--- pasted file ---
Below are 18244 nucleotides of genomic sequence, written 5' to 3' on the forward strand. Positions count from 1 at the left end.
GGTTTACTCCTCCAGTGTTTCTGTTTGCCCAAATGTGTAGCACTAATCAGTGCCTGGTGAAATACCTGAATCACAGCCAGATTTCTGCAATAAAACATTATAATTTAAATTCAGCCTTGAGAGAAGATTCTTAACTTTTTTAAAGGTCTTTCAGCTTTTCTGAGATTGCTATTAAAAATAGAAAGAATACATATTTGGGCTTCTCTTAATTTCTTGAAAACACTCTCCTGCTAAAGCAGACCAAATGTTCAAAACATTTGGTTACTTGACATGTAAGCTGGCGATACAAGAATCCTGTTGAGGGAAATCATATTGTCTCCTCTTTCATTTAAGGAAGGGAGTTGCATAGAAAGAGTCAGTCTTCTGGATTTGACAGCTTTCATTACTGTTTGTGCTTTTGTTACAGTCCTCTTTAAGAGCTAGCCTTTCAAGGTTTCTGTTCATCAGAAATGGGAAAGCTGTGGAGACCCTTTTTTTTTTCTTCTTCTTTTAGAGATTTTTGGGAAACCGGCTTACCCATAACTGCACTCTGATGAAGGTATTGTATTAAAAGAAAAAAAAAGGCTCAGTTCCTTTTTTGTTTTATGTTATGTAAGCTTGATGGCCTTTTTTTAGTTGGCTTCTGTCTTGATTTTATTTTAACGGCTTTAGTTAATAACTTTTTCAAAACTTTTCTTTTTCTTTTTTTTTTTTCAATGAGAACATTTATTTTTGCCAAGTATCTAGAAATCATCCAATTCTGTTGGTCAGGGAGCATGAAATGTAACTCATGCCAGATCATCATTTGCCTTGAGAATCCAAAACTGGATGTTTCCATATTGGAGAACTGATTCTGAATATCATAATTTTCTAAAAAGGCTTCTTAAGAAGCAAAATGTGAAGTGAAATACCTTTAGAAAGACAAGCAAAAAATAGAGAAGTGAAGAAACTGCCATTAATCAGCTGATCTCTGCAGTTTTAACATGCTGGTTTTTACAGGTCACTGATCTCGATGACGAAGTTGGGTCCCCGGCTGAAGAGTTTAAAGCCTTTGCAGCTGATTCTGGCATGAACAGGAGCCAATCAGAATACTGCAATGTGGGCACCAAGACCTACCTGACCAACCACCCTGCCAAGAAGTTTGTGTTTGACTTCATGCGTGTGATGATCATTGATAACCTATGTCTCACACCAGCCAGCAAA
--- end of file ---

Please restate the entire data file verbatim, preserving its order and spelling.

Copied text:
Below are 18244 nucleotides of genomic sequence, written 5' to 3' on the forward strand. Positions count from 1 at the left end.
GGTTTACTCCTCCAGTGTTTCTGTTTGCCCAAATGTGTAGCACTAATCAGTGCCTGGTGAAATACCTGAATCACAGCCAGATTTCTGCAATAAAACATTATAATTTAAATTCAGCCTTGAGAGAAGATTCTTAACTTTTTTAAAGGTCTTTCAGCTTTTCTGAGATTGCTATTAAAAATAGAAAGAATACATATTTGGGCTTCTCTTAATTTCTTGAAAACACTCTCCTGCTAAAGCAGACCAAATGTTCAAAACATTTGGTTACTTGACATGTAAGCTGGCGATACAAGAATCCTGTTGAGGGAAATCATATTGTCTCCTCTTTCATTTAAGGAAGGGAGTTGCATAGAAAGAGTCAGTCTTCTGGATTTGACAGCTTTCATTACTGTTTGTGCTTTTGTTACAGTCCTCTTTAAGAGCTAGCCTTTCAAGGTTTCTGTTCATCAGAAATGGGAAAGCTGTGGAGACCCTTTTTTTTTTCTTCTTCTTTTAGAGATTTTTGGGAAACCGGCTTACCCATAACTGCACTCTGATGAAGGTATTGTATTAAAAGAAAAAAAAAGGCTCAGTTCCTTTTTTGTTTTATGTTATGTAAGCTTGATGGCCTTTTTTTAGTTGGCTTCTGTCTTGATTTTATTTTAACGGCTTTAGTTAATAACTTTTTCAAAACTTTTCTTTTTCTTTTTTTTTTTTCAATGAGAACATTTATTTTTGCCAAGTATCTAGAAATCATCCAATTCTGTTGGTCAGGGAGCATGAAATGTAACTCATGCCAGATCATCATTTGCCTTGAGAATCCAAAACTGGATGTTTCCATATTGGAGAACTGATTCTGAATATCATAATTTTCTAAAAAGGCTTCTTAAGAAGCAAAATGTGAAGTGAAATACCTTTAGAAAGACAAGCAAAAAATAGAGAAGTGAAGAAACTGCCATTAATCAGCTGATCTCTGCAGTTTTAACATGCTGGTTTTTACAGGTCACTGATCTCGATGACGAAGTTGGGTCCCCGGCTGAAGAGTTTAAAGCCTTTGCAGCTGATTCTGGCATGAACAGGAGCCAATCAGAATACTGCAATGTGGGCACCAAGACCTACCTGACCAACCACCCTGCCAAGAAGTTTGTGTTTGACTTCATGCGTGTGATGATCATTGATAACCTATGTCTCACACCAGCCAGCAAA